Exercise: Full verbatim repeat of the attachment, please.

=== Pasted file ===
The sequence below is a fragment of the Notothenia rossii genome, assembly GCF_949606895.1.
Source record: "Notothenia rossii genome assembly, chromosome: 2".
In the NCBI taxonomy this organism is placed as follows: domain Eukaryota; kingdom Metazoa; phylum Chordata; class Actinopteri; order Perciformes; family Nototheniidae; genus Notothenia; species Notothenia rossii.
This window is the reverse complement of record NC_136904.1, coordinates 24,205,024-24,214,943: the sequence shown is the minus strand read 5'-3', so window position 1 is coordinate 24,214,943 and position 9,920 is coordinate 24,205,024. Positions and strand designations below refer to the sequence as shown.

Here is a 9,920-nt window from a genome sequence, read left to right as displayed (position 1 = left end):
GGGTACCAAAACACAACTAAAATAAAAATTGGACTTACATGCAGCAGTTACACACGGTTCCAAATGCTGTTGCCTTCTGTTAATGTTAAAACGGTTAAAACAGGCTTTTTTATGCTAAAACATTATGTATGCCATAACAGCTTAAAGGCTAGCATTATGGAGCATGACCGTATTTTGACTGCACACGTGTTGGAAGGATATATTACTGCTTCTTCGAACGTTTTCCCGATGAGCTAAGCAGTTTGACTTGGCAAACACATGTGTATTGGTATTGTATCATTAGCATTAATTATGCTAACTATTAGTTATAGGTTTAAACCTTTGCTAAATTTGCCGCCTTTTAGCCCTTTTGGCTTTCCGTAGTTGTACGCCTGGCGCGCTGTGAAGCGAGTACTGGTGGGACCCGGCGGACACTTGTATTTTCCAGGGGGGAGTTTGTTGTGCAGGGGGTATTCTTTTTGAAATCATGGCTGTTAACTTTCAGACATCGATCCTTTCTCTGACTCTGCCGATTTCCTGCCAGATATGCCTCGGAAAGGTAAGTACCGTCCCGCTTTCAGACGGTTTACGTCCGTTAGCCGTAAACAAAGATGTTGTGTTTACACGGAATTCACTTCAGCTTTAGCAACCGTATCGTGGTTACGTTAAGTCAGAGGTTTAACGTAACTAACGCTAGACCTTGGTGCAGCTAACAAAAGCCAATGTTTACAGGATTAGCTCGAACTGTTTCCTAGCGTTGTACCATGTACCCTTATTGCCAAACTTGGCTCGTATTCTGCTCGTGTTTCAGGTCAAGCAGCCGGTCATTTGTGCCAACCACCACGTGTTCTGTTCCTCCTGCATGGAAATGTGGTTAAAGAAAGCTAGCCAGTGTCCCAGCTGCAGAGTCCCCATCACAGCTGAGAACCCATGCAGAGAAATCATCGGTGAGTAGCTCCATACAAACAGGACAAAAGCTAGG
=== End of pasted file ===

The sequence below is a fragment of the Notothenia rossii genome, assembly GCF_949606895.1.
Source record: "Notothenia rossii genome assembly, chromosome: 2".
In the NCBI taxonomy this organism is placed as follows: domain Eukaryota; kingdom Metazoa; phylum Chordata; class Actinopteri; order Perciformes; family Nototheniidae; genus Notothenia; species Notothenia rossii.
This window is the reverse complement of record NC_136904.1, coordinates 24,205,024-24,214,943: the sequence shown is the minus strand read 5'-3', so window position 1 is coordinate 24,214,943 and position 9,920 is coordinate 24,205,024. Positions and strand designations below refer to the sequence as shown.

Here is a 9,920-nt window from a genome sequence, read left to right as displayed (position 1 = left end):
GGGTACCAAAACACAACTAAAATAAAAATTGGACTTACATGCAGCAGTTACACACGGTTCCAAATGCTGTTGCCTTCTGTTAATGTTAAAACGGTTAAAACAGGCTTTTTTATGCTAAAACATTATGTATGCCATAACAGCTTAAAGGCTAGCATTATGGAGCATGACCGTATTTTGACTGCACACGTGTTGGAAGGATATATTACTGCTTCTTCGAACGTTTTCCCGATGAGCTAAGCAGTTTGACTTGGCAAACACATGTGTATTGGTATTGTATCATTAGCATTAATTATGCTAACTATTAGTTATAGGTTTAAACCTTTGCTAAATTTGCCGCCTTTTAGCCCTTTTGGCTTTCCGTAGTTGTACGCCTGGCGCGCTGTGAAGCGAGTACTGGTGGGACCCGGCGGACACTTGTATTTTCCAGGGGGGAGTTTGTTGTGCAGGGGGTATTCTTTTTGAAATCATGGCTGTTAACTTTCAGACATCGATCCTTTCTCTGACTCTGCCGATTTCCTGCCAGATATGCCTCGGAAAGGTAAGTACCGTCCCGCTTTCAGACGGTTTACGTCCGTTAGCCGTAAACAAAGATGTTGTGTTTACACGGAATTCACTTCAGCTTTAGCAACCGTATCGTGGTTACGTTAAGTCAGAGGTTTAACGTAACTAACGCTAGACCTTGGTGCAGCTAACAAAAGCCAATGTTTACAGGATTAGCTCGAACTGTTTCCTAGCGTTGTACCATGTACCCTTATTGCCAAACTTGGCTCGTATTCTGCTCGTGTTTCAGGTCAAGCAGCCGGTCATTTGTGCCAACCACCACGTGTTCTGTTCCTCCTGCATGGAAATGTGGTTAAAGAAAGCTAGCCAGTGTCCCAGCTGCAGAGTCCCCATCACAGCTGAGAACCCATGCAGAGAAATCATCGGTGAGTAGCTCCATACAAACAGGACAAAAGCTAGG